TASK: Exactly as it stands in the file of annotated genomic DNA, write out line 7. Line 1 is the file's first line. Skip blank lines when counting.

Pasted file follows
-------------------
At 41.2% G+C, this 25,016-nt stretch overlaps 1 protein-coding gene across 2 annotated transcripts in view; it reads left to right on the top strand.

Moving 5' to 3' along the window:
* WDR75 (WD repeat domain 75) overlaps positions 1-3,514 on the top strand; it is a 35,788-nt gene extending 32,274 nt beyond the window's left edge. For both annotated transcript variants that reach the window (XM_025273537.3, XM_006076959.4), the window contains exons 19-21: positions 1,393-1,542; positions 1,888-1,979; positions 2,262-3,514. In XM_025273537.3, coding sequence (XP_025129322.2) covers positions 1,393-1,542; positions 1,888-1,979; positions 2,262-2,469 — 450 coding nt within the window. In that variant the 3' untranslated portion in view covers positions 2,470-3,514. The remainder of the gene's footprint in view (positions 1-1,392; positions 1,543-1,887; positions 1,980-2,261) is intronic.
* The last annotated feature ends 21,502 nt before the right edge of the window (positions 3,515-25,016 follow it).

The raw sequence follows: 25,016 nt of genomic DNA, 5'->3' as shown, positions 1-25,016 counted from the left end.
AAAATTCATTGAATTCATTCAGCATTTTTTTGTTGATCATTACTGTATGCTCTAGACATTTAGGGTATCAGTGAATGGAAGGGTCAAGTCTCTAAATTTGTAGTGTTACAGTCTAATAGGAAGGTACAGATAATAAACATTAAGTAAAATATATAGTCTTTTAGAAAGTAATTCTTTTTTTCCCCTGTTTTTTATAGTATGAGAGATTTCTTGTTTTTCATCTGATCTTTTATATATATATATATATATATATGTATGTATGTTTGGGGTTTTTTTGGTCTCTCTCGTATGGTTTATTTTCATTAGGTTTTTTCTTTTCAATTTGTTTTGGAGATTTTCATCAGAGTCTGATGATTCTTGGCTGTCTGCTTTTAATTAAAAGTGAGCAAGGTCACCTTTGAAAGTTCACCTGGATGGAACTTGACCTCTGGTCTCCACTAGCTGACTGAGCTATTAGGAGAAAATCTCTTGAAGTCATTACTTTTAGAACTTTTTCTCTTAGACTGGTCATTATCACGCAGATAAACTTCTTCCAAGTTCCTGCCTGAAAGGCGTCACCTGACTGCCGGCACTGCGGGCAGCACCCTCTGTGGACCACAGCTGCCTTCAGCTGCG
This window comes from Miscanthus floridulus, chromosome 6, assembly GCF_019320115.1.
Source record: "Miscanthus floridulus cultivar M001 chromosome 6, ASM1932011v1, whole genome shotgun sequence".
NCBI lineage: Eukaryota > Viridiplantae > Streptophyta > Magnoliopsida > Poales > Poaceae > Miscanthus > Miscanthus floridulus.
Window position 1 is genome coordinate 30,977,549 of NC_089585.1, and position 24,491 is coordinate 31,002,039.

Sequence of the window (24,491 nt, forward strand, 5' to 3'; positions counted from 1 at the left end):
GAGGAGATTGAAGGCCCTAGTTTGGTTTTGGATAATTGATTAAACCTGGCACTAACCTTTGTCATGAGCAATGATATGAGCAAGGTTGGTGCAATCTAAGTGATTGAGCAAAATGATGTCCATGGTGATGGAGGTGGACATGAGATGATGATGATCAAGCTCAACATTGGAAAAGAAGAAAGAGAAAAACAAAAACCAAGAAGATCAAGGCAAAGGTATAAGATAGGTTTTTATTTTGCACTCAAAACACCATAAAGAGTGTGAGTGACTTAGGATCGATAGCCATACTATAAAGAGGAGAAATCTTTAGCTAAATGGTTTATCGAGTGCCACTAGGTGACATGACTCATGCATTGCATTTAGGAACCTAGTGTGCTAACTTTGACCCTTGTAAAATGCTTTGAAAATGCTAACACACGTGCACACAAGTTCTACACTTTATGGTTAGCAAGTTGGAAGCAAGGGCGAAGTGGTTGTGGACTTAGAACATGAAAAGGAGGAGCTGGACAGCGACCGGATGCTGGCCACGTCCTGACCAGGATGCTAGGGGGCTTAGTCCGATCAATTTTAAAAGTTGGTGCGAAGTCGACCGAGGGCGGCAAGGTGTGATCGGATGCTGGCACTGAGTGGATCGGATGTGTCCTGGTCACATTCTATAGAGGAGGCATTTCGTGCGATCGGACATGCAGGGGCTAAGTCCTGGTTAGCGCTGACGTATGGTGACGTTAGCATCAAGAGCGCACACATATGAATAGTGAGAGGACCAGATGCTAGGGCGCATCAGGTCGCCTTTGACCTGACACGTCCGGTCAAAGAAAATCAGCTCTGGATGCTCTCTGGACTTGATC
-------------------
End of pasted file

This window comes from Miscanthus floridulus, chromosome 6, assembly GCF_019320115.1.